Advising the president


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ON 25 August 1944, Justice Zafarullah Khan, dissenting with the majority, refused to answer a question referred to the Federal Court by the then Governor General of India, the Viscount Wavell. Declining, he said, ‘I do not think any useful purpose would be served by my attempting to frame answers to the questions referred… it is bound to raise ghosts far more troublesome than any it might serve to lay.’1 The question before the court, which Justice Spens answered for the majority, related to whether the federal legislature had the power to make a law to levy estate duty on property or whether such power rightly fell within the domain of provincial legislatures.

Viscount Wavell, exercising powers under Section 213 of the Government of India Act, 1935, referred the question to the Federal Court for an opinion. Justice Zafarullah Khan’s objection was that, ‘A reference relating to a legislative proposal must in a large number of cases be enveloped in a thick fog of hypotheses and uncertainties and an opinion delivered thereon could only rest upon a forest of assumptions which must rob it of all value.’ Justice Spens, who did answer the questions, for the majority, dismissed these objections to the exercise of reference jurisdiction by the Federal Court, acerbically noting that, ‘When Parliament has thought fit to enact Section 213, Constitution Act, it is not in our judgment for the court to insist on the inexpediency (according to a certain school of thought) of the advisory jurisdiction.’

This exchange, in 1944, was the last time that there was a serious dispute in Indian jurisprudence on the merits of the power granted to a federal court to answer questions referred to them by the executive. Like Section 213, Article 143 of the Constitution now permits the President to refer factual or legal questions to the Supreme Court for an opinion, when they arise or are likely to arise, if the President feels it expedient to do so. Since independence, presidents have found it expedient to refer matters to the Supreme Court for an opinion on thirteen occasions. Presumably, on these thirteen occasions, it was not deemed sufficient for the executive to restrain itself to seeking the advice of the Attorney General, whose constitutional duty it is to advise the executive on legal matters.

The Supreme Court has then gone on to exercise its powers to issue an opinion, under Article 143 of the Constitution, in twelve of thirteen references. In all or most of these twelve instances, the Supreme Court has been urged by various private parties and states to decline the reference on various grounds. However, it has refused on only one occasion – on a question of pure fact in 1993, of whether a Hindu temple or any Hindu religious structure existed prior to the construction of the Babri Masjid (a question that the Allahabad High Court was subsequently willing to address at great length).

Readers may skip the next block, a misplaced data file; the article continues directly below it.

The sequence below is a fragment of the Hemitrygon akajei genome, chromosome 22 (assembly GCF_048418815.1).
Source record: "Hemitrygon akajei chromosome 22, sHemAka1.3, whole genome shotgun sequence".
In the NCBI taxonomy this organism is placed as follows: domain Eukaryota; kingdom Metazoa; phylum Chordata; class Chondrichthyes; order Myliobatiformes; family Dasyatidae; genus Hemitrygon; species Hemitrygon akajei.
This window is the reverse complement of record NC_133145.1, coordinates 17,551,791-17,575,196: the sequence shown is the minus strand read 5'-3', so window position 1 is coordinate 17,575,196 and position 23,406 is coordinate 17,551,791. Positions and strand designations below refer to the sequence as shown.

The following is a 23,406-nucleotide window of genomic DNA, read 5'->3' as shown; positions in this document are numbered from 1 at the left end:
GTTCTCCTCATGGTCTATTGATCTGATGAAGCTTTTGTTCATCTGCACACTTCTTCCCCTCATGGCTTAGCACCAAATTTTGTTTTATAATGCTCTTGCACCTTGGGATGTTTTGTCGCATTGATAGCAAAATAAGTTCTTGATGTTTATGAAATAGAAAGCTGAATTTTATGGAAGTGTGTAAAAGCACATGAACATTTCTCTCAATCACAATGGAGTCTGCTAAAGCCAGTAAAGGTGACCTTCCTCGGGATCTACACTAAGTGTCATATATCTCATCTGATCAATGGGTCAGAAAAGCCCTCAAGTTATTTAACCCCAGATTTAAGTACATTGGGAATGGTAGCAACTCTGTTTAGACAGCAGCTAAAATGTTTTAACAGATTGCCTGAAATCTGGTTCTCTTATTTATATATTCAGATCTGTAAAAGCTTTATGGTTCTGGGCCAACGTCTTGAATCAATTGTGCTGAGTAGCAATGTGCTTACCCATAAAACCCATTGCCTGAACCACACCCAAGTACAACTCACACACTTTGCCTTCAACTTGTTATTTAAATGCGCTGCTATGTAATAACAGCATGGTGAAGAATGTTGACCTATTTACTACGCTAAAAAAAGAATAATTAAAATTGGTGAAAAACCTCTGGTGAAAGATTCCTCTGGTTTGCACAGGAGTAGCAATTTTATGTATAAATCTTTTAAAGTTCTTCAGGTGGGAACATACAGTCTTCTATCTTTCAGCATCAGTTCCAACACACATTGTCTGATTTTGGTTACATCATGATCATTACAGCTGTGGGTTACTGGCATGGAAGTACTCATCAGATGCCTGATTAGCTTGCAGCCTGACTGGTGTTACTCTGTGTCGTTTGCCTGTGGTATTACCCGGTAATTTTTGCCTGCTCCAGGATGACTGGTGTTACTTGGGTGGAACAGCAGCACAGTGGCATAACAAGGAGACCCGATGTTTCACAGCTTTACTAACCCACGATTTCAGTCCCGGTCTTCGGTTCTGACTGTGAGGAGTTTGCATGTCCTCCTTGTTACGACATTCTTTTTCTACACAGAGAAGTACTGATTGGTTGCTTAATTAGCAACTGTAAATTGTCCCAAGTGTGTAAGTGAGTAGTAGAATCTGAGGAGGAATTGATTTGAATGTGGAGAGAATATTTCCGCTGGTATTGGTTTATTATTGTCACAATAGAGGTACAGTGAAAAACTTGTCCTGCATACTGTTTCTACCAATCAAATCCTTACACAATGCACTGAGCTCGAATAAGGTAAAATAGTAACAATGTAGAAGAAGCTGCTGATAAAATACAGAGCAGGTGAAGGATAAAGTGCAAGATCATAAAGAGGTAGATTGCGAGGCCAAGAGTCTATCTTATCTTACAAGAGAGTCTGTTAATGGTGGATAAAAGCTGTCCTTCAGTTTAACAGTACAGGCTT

The readiness of the Supreme Court, therefore, to answer questions that are at best hypothetical, without serious discussion of the merits and demerits of exercising such power, warrants consideration. The Supreme Court is not bound to issue an opinion – it has absolute discretion to decline the same, provided it does not relate to a dispute between states or between the Centre and states, under Article 143(2). When the court does in fact issue an advisory opinion in response to a reference, such opinion is not binding on either legislatures or the executive. There is some debate on whether it amounts to a binding precedent on the judiciary itself, but we may take it that an advisory opinion is just that – an opinion.

What judicial function, therefore, does the Supreme Court exercise in a democratic state, when it acts as advisor to the executive? If ‘expediency’ in the eyes of the President is the only consideration for an overburdened court to take on another responsibility at the cost of separation of powers between the three branches of government, then Article 143 merits reconsideration.

Advisory opinions at the Indian Supreme Court have been issued in respect of executive, legislative and judicial acts. There have been references on questions relating to the constitutionality of proposed bills (such as the Special Courts Bill), and on existing acts (such as the Delhi Laws Act of 1912). These have been acts and bills, both of the state and the central legislature (for instance, the Gujarat Gas Act, 2001 was referred in 2004,2 or the Kerala Education Bill in 19583 ). The Supreme Court has been asked to issue advice on executive acts, such as the implementation of an agreement to resolve territorial disputes between India and Pakistan,4 or on the powers of the Election Commission to reconstitute state legislative assemblies.5 Recently, the Supreme Court was asked to consider the ‘effect’ of a previous order by a bench of the Supreme Court, in what is known as the 2G reference.6 


A common challenge to the power of courts to issue advisory opinions in respect of legislative acts has been that it operates as a form of anticipatory judicial review. The purpose of obtaining such opinions would appear to be to ensure that unconstitutional laws are not enacted. This is especially relevant in India as the President must grant his assent to any bill, under Article 111 of the Constitution, before it becomes law. For instance, the Supreme Court was requested in 1979 to provide an opinion on whether the Special Courts Bill, if enacted, would be constitutionally invalid.7 References such as these are challenged on the grounds that they infringe upon the powers of the legislature to enact laws.


In the reference on the Special Courts Bill, A.K. Sen, arguing for the state of Karnataka, recommended that the Supreme Court dismiss the reference, as the bill itself might or might not become law, and might undergo further changes in Parliament. The question, therefore, he argued, was wholly hypothetical and served no purpose. The counsel for the Leader of the Opposition argued that it was rightly the power and the privilege of the Parliament, and not the Supreme Court, to decide whether the bill should become an act and whether its provisions were unconstitutional. He was supported by the Advocate General for Karnataka, who argued that the Supreme Court was effectively being treated as a Joint Select Committee of Parliament.